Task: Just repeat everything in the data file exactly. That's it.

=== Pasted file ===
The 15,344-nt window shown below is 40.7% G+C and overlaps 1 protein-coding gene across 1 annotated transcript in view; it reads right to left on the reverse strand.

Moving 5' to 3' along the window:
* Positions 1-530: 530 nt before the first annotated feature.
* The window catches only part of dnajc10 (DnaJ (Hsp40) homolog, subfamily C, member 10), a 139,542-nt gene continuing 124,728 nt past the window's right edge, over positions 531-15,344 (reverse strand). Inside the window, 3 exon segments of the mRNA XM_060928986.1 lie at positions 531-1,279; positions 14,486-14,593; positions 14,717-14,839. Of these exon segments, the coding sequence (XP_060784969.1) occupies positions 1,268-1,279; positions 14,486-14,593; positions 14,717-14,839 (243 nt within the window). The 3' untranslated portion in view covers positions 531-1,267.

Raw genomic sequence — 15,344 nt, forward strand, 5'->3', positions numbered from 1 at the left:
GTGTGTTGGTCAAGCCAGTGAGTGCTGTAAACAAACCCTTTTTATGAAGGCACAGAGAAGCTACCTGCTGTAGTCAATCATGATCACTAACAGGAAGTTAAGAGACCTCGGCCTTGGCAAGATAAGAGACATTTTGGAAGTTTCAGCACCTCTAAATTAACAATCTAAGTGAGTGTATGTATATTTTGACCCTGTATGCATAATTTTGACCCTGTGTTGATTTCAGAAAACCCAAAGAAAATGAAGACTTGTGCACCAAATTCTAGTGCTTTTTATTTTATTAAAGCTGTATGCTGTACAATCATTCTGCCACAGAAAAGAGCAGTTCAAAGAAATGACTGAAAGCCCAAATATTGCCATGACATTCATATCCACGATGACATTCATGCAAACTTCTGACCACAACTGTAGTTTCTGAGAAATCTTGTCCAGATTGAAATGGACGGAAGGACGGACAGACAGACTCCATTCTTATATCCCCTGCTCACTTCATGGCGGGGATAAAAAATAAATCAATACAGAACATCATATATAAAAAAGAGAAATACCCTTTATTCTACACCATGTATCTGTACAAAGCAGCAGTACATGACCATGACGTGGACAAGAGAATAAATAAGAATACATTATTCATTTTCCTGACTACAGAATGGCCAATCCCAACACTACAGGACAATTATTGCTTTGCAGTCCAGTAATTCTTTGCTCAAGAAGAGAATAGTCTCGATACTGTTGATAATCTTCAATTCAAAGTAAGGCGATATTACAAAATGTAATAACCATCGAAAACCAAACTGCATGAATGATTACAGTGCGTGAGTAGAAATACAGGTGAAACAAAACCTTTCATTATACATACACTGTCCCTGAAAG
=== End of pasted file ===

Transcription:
The 15,344-nt window shown below is 40.7% G+C and overlaps 1 protein-coding gene across 1 annotated transcript in view; it reads right to left on the reverse strand.

Moving 5' to 3' along the window:
* Positions 1-530: 530 nt before the first annotated feature.
* The window catches only part of dnajc10 (DnaJ (Hsp40) homolog, subfamily C, member 10), a 139,542-nt gene continuing 124,728 nt past the window's right edge, over positions 531-15,344 (reverse strand). Inside the window, 3 exon segments of the mRNA XM_060928986.1 lie at positions 531-1,279; positions 14,486-14,593; positions 14,717-14,839. Of these exon segments, the coding sequence (XP_060784969.1) occupies positions 1,268-1,279; positions 14,486-14,593; positions 14,717-14,839 (243 nt within the window). The 3' untranslated portion in view covers positions 531-1,267.

Raw genomic sequence — 15,344 nt, forward strand, 5'->3', positions numbered from 1 at the left:
GTGTGTTGGTCAAGCCAGTGAGTGCTGTAAACAAACCCTTTTTATGAAGGCACAGAGAAGCTACCTGCTGTAGTCAATCATGATCACTAACAGGAAGTTAAGAGACCTCGGCCTTGGCAAGATAAGAGACATTTTGGAAGTTTCAGCACCTCTAAATTAACAATCTAAGTGAGTGTATGTATATTTTGACCCTGTATGCATAATTTTGACCCTGTGTTGATTTCAGAAAACCCAAAGAAAATGAAGACTTGTGCACCAAATTCTAGTGCTTTTTATTTTATTAAAGCTGTATGCTGTACAATCATTCTGCCACAGAAAAGAGCAGTTCAAAGAAATGACTGAAAGCCCAAATATTGCCATGACATTCATATCCACGATGACATTCATGCAAACTTCTGACCACAACTGTAGTTTCTGAGAAATCTTGTCCAGATTGAAATGGACGGAAGGACGGACAGACAGACTCCATTCTTATATCCCCTGCTCACTTCATGGCGGGGATAAAAAATAAATCAATACAGAACATCATATATAAAAAAGAGAAATACCCTTTATTCTACACCATGTATCTGTACAAAGCAGCAGTACATGACCATGACGTGGACAAGAGAATAAATAAGAATACATTATTCATTTTCCTGACTACAGAATGGCCAATCCCAACACTACAGGACAATTATTGCTTTGCAGTCCAGTAATTCTTTGCTCAAGAAGAGAATAGTCTCGATACTGTTGATAATCTTCAATTCAAAGTAAGGCGATATTACAAAATGTAATAACCATCGAAAACCAAACTGCATGAATGATTACAGTGCGTGAGTAGAAATACAGGTGAAACAAAACCTTTCATTATACATACACTGTCCCTGAAAG